Example (without use of symbols):
2X .190 DIA .190 DEEP
8-32 UNC-2B .164 DEEP

Of course, this method has flaws, which I’ll get into later.

I’ve seen two extremes as well.  At one extreme, the threaded hole callout has the actual drill bit size listed in addition to specification for the tap and drill.  I gather it would look something like this:

2X .438 DIA .25 DEEP WITH 7/16 Q DRILL
.438 UNC-2B .375 DEEP

Of course the basic flaw with adding the drill size is that this is a specification of process, which is generally disallowed by ASME Y14.5M-1994.  It is equivalent to having the note “FORM THIS PART WITH LATHE MODEL XYB”  or even, “JUMP UP AND DOWN THREE TIMES AND SPIN IN A CIRCLE BEFORE USING THE MILL TO CUT THIS HOLE”.  Hyperbole aside, this practice is not appropriate.

On the other end, one might find a hole callout that simply states the thread size, such as “TAPPED HOLE”  This is a bad case of under-specification.  I haven’t seen this method often on formal drawings, but it is very common on preliminary sketches.  There just isn’t enough information.

What is just-enough-information for a threaded hole callout?  Well, this answer is easy.  Thread size, threads per inch, thread series designation (sometimes considered optional), thread class, thread depth, and sometimes drill depth or end condition.  The “nominal” drill diameter isn’t actually needed.  There’s several flaws with including the drill diameter.  First, the actual drill diameter is not based on the callout, but rather the thread itself.  It is over-specification.  Second, drill diameter is stated as a dimension, so it is not nominal.  Because of this, the standard drawing tolerance must be applied to that dimension.  Again, this is over-specification because the thread has its own tolerance for its final size.  Simply by stating the thread class, its tolerance is called out.  Third, because of these other points, specifying the drill diameter is actually a specification of process.  Given all that, I always callout a threaded hole as so:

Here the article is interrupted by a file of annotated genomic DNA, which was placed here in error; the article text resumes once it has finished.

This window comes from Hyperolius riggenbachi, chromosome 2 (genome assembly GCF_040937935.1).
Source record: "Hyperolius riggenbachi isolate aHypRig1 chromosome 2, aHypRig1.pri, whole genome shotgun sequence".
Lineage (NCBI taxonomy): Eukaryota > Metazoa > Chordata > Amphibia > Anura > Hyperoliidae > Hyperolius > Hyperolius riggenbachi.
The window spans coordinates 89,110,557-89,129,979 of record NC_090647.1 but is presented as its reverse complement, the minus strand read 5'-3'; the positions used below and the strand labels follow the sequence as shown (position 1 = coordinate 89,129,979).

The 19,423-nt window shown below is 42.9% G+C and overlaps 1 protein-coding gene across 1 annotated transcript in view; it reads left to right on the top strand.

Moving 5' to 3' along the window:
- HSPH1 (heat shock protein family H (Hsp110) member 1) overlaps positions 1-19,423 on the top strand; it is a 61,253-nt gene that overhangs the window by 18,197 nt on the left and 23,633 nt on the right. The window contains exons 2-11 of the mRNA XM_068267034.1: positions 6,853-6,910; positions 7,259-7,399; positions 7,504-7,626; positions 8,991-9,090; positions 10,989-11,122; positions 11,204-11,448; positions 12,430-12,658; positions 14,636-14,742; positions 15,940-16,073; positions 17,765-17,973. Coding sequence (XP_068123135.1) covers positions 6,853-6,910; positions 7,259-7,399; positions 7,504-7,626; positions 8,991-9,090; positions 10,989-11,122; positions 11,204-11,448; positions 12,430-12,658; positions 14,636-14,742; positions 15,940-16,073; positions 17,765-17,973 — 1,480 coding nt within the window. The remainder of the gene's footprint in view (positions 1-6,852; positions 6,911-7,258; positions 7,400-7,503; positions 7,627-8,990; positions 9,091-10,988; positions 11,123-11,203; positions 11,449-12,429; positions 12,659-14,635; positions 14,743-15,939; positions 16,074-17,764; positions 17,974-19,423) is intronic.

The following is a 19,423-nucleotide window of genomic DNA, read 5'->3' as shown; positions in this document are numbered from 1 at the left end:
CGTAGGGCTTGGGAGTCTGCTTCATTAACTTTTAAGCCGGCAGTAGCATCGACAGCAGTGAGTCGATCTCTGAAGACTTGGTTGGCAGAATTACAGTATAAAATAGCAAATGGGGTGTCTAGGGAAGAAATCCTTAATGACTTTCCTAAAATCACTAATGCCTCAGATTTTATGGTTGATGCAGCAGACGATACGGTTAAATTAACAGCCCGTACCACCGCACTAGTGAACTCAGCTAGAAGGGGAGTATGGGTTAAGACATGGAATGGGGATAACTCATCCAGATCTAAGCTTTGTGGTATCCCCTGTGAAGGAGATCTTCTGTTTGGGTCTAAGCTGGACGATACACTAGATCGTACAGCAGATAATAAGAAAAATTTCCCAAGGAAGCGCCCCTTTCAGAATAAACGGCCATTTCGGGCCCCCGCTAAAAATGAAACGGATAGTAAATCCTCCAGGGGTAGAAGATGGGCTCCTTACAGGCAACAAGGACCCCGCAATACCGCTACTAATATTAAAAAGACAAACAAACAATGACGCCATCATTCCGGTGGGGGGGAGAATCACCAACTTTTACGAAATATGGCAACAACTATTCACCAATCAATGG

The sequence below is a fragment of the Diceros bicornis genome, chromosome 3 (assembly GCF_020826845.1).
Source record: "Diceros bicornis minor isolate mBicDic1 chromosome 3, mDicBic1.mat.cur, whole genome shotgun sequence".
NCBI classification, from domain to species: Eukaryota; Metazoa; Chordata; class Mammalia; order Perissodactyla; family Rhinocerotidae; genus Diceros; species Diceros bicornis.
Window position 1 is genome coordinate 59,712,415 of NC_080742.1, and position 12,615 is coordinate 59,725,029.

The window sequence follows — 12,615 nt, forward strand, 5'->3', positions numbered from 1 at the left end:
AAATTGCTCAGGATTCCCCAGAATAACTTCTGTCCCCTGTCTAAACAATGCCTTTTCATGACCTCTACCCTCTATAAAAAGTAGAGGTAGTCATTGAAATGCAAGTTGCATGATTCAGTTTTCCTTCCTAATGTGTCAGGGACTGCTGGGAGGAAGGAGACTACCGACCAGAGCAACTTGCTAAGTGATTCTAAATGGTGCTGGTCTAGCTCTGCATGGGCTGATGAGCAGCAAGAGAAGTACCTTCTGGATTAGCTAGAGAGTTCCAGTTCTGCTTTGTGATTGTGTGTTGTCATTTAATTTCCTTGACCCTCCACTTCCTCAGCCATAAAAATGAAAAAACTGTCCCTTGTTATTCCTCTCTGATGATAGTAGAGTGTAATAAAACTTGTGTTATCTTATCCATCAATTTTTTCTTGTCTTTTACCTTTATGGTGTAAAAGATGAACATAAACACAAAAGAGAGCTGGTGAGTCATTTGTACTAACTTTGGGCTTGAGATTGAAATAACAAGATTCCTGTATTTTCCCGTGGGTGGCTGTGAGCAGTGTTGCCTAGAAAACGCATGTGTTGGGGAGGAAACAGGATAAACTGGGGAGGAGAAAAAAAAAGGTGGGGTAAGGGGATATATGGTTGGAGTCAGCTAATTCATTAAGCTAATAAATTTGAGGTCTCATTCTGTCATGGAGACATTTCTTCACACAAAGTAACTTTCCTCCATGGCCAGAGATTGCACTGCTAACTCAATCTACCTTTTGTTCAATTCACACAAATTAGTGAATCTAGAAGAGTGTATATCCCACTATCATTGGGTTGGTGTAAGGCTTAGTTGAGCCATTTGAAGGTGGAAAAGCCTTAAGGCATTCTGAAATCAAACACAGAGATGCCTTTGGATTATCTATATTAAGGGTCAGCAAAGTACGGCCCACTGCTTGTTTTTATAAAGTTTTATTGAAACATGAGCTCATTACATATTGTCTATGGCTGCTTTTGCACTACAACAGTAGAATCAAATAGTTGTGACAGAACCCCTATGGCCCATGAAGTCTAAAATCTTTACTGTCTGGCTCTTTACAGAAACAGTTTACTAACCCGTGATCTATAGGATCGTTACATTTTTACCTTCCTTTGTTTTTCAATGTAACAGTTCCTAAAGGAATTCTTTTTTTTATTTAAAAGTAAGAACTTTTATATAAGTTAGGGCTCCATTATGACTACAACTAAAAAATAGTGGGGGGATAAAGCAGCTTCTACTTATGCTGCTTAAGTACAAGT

2X 8-32 UNC-2B DEPTH .165

In the rare event that drill hole depth or end condition is necessary to call out, then simply state that specification in the callout, or show it dimensionally on the drawing view itself.  How this relates to SolidWorks and the calloutformat.txt file will be discussed in Part 2 of this article.

SolidWorks World 2008 Day 2 (Jan 22) Breakout sessions and such

Finally, after two days of being strangers passing in the night, Chris MacCormick and I finally had a chance to meet up on this day.  But more of that later.